Andrew Ragen, President & CEO of Rogers Machinery, was interviewed to learn more about the company’s working relationship with Viking Pump.
Rogers Machinery Company, Inc. was co-founded in 1949 by two war buddies, Ned Rogers and Walter M. Novak, who served together aboard the USS Reno in the South Pacific during WWII. These like-minded veterans followed their dream to build a business providing compressed air equipment and pumps to the Pacific Northwest (Portland, Oregon), home to the pulp and paper, aluminum, agriculture, and food processing industries. Since they were far away from key suppliers on the East Coast, the company did their own customized packaging of products from Day 1; and to fill the long-distance gap, they also found it necessary to maintain a significant local inventory level and develop close customer ties. This matched the western pioneering ethos of the time, and to this day is consistent with Viking Pump’s idea of speed to market. Under current president and CEO, Andrew Ragen (grandson of Mr. Novak), the company has a pride in its history and is excited about the future, which includes the delivery of innovative pumping solutions (including custom designs) to thousands of customers, who use millions of Viking pumps in some of the world's toughest applications.
Archival photo of Rogers Machinery first building.
Aerial photo of Rogers current HQ and main manufacturing facility.
Location, Markets, & Products
The Rogers Machinery corporate headquarters is still located in Portland. This is also where the company’s oil-free compressor manufacturing is done (in a 100,000 square-foot plant), along with Centralia, Washington, another large manufacturing facility (recently expanded by 50,000 square feet), where Viking pumps are packaged. Additionally, branches for pump sales, parts, and service can be found in a number of locations, such as Nampa, ID; Seattle, WA; and Sandy, UT to support the needs of their particular Viking territory. Several sales/service technicians are also strategically located close to customers for quick response. Andrew Ragen says, “No customer is too small. Everyone deserves outstanding customer service.”
Over the years, Rogers has grown to cater to the asphalt, chemical, and paint markets, as well as other markets where Viking, it’s primary pump line, has successful solutions. In fact, they share this slogan on their website, “From chocolate to asphalt, we have a pump for every application.” Pumping hot vegetable oil is also a big business worldwide (think French fries and tater tots), and Rogers works with OEMs involved in food processing equipment and systems to ship Viking gear pumps (4124A Series™) in a variety of sizes. Degreed engineers, as well as ‘practical’ engineers, apply their knowledge at these and other industrial worksites in a consultative manner with facility managers to get the best results. The company is experiencing rapid growth and expansion, nearing 290 employees, mostly working in the Pacific Northwest.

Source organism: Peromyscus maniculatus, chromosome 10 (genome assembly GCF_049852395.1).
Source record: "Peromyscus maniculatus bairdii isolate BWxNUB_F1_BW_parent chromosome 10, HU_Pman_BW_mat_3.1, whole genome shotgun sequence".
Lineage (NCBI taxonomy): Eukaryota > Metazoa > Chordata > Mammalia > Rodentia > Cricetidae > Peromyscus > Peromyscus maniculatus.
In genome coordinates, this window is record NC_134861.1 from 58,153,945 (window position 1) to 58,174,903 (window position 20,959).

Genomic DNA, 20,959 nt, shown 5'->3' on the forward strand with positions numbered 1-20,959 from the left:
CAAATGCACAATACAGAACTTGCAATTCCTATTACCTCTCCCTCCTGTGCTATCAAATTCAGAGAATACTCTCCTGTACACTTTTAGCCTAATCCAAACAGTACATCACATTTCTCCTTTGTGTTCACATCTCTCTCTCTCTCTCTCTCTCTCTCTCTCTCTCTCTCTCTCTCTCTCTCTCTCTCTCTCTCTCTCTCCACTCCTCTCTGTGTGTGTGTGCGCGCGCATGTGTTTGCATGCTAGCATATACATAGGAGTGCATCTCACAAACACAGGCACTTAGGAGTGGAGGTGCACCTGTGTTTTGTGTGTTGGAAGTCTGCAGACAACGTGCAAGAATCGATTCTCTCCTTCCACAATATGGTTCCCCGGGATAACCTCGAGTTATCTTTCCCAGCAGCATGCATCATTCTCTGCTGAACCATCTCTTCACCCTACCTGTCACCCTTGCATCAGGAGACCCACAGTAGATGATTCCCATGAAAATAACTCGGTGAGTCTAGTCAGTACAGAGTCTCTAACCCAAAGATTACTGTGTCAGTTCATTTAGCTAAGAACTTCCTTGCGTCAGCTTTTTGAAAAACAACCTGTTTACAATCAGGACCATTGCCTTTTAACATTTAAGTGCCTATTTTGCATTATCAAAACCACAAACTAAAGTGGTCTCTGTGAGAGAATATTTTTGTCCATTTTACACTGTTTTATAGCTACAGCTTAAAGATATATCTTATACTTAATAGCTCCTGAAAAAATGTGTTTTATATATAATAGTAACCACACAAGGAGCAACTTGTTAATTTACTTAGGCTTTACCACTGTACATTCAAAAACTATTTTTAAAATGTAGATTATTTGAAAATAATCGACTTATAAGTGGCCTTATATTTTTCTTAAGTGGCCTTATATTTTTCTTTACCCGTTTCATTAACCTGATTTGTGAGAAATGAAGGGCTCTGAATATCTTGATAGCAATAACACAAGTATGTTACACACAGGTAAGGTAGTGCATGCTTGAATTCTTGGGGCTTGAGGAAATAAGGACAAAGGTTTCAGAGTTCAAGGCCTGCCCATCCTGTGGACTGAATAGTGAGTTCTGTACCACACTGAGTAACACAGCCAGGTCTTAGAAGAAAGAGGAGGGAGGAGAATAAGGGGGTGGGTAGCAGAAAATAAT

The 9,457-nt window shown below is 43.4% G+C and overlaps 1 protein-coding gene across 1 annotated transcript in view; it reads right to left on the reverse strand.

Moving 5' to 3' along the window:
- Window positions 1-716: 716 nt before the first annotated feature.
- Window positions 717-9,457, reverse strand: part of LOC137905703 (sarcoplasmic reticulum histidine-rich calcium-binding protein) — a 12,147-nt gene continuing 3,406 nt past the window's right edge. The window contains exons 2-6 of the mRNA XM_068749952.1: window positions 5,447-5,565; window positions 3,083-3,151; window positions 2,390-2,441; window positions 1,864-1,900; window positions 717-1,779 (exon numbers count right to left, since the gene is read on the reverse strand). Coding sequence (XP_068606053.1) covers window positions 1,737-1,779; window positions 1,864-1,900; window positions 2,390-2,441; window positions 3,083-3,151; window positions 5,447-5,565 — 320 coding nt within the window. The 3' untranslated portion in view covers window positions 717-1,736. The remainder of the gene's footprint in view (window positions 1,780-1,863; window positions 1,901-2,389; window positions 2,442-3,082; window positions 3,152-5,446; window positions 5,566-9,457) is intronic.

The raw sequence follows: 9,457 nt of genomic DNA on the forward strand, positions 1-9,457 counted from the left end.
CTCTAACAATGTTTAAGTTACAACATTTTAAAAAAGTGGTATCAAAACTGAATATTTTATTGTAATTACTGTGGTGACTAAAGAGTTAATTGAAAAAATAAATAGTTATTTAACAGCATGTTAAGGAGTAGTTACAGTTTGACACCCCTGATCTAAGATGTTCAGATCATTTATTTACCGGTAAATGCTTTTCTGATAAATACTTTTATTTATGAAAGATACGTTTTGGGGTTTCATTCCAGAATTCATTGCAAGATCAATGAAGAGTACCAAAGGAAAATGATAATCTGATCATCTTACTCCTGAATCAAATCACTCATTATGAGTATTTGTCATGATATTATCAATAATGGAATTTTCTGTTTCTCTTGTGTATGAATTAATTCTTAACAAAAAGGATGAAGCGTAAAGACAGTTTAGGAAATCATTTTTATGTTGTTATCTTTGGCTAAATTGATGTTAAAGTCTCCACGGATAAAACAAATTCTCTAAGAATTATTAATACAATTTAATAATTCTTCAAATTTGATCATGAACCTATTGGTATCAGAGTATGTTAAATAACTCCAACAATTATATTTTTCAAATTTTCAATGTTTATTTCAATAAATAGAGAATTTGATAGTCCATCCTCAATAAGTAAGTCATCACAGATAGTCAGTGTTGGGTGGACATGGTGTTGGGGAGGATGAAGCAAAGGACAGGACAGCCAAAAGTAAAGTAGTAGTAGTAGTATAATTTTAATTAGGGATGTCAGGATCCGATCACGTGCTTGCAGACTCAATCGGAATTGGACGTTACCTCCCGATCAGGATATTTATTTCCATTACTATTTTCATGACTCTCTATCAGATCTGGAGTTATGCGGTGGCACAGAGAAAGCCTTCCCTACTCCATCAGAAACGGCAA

How We Win Together
Rogers Machinery has had a wonderful, long-standing relationship with Viking Pump since Mr. Rogers and Mr. Novak opened their doors 70 years ago. The two companies are aligned on providing customers with reliable, high quality, long-term engineered product solutions. They have also both made significant investments in people and market coverage to maintain a leading edge. Working in collaboration, decision-making is focused on maximizing customer value and handling issues in a pinch, with competitive pricing always a key consideration. Overall, there is a shared competitive spirit to take on challenging projects and win. For example, a recent win with Viking pumps involved a major oil and gas refinery in Puget Sound, where high quality, energy efficient API-compliant transfer pumps (large RS size) were installed for a high profile, unloading application. Following this successful application, kudos were received from the international energy company for packaging and attention to detail. This project reflects what Andrew describes as “doing difficult things well.” He goes on to say, “That’s the fun part, the technical part, as well as the people who bring the technology to the market.”